Can a Keto Diet Harm The Heart?
Keto Diet

Can a Keto Diet Harm The Heart?

The keto diet is because of fewer staple foods and more good fats. It is an unconventional diet that faces a lot of criticism daily. People who have been baptized with conventional nutrition knowledge hear “high fat” and it’s like a flood. Because fat has been carrying a lot of scorn, high blood pressure, high blood cholesterol, and heart disease have all been linked to fat. Does a keto diet reduces cardiovascular risk?

Today, I’m back with good news from a recent study…

New Study: Keto Diet Reduces Cardiovascular Risk

Many people worry that fat will clog your blood vessels, but recent studies have shown that the opposite is true. Studies have found that a keto diet reduces the risk of cardiovascular disease significantly while reducing weight and improving blood sugar, blood pressure, and other metabolic markers.

Dr. Tro Kalayjian’s research team published a study in the journal Metabolism.

"The research team contracted employees at high risk for obesity and cardiovascular disease to undergo a six-month, weight loss and metabolic health program with reduced carbohydrates. Participants were instructed to go on a keto diet and wear continuous blood glucose monitors, and use ketone meters. They were also supported by medical professionals and fitness trainers. The results of the study showed that among the 10 patients who were followed for 6 months, patients had an average 44% reduction in relative cardiovascular risk and an average weight loss of 38 pounds (17 kg)."

Although this was a small study, its findings, however, are consistent with those published by Virta Health in 2018.

keto diet research report

In the Virta Health study, participants on a keto diet monitored via an app, calculated a 12 percent reduction in their cardiovascular risk. These findings, contrary to many outdated warnings in mainstream medicine that the keto diet is dangerous, may lead to an increase in heart attacks and may lead to premature death.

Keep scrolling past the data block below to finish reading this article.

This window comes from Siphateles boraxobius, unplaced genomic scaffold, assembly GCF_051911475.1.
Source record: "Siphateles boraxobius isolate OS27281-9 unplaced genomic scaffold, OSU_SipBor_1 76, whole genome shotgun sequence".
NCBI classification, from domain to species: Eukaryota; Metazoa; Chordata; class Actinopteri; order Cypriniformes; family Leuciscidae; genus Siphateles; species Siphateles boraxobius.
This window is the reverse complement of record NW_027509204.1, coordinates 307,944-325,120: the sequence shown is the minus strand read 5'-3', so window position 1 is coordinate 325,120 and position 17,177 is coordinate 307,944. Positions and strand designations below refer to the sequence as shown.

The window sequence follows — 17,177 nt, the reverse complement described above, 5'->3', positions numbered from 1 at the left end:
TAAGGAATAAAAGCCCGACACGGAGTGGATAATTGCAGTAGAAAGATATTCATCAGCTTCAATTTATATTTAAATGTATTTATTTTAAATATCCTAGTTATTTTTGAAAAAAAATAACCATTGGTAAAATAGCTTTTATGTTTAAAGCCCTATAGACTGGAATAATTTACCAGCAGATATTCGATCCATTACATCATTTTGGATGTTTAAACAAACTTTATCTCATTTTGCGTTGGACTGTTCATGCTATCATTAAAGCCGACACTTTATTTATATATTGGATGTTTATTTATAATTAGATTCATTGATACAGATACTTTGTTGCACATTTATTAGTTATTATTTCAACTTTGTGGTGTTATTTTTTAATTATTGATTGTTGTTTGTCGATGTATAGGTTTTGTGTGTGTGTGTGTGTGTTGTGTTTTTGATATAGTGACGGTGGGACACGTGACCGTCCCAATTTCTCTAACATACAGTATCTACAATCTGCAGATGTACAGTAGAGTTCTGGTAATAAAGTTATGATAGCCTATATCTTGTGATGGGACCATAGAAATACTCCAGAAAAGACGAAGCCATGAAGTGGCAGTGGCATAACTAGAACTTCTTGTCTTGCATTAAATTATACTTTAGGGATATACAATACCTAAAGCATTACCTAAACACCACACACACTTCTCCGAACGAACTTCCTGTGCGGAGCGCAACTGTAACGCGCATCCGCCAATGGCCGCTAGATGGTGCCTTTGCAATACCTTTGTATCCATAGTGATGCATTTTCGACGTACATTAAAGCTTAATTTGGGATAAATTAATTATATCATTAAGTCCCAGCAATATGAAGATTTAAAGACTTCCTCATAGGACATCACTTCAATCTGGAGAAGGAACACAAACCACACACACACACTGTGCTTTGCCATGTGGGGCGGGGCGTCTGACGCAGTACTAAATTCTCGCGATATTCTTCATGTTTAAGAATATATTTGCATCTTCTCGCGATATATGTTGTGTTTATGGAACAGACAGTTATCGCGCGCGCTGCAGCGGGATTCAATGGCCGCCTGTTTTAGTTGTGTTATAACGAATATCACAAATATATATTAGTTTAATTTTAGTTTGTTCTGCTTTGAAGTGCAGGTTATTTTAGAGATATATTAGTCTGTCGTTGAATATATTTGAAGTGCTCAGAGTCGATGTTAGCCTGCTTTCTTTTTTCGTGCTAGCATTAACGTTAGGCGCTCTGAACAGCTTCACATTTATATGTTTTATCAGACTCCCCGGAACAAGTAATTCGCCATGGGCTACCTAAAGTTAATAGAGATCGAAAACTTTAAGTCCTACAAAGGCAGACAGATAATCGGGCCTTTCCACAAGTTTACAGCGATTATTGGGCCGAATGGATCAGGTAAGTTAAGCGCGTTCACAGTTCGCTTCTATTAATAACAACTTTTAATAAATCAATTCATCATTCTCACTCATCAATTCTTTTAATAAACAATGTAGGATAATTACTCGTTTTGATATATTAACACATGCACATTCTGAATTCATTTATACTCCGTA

Outdated warnings run counter to the latest research findings and deny the potentially beneficial intervention of the keto diet for millions of people. Instead, we need to recognize the value of a proper low-carb diet for improving metabolic health, reversing type 2 diabetes, and improving heart risk scores.

Previous claims that ketogenic increases cardiovascular risk are not true keto diet studies, and they have many study design issues.

The diet that they studied, which was not a keto diet, defined low carb as, less than 40% of calories from carbohydrates. That is, 200g of carbohydrates per day on a 2,000-calorie diet, which is more carbohydrates than most ketogenic people consume in a week.

The studies were observational and relied on unreliable food frequency questionnaires and other forms of data collection.

They had other weaknesses in nutritional epidemiology, including healthy person bias, where healthy people were intentionally selected, or where subjects were highly health conscious.

Dr. Tro’s study did not measure serious consequences, i.e., heart attack or death, as this metric, requires data from thousands of patients over a decade or more.

The research team used the cardiovascular disease risk score, a metric that is typically used by doctors to determine whether patients should take cholesterol-lowering medications, as a proxy outcome. Cardiovascular disease guidelines state that anyone with a 10-year calculated risk higher than 7.5 percent should consider starting a statin.

In Dr. Tro’s study, participants had an average baseline risk of 9.2 percent and should have been taking a statin according to the guidelines.

However, after 6 months, their average risk dropped to 5.1% and they did not need to take statins, which also reduced medical expenditures. As mentioned earlier, these 10 patients lost an average of 17 kg, and lowered their blood sugar, blood pressure, and prescription medications, saving $45,000 per year for just 10 people.

So it seems that going on a keto diet can save you money and get healthier at the same time, which is a win-win for patients and reduces the country’s healthcare financial burden.

So the next time you hear that a keto diet is bad for your heart, you can choose to close your ears and ignore it, provided, of course, you know what a keto diet is.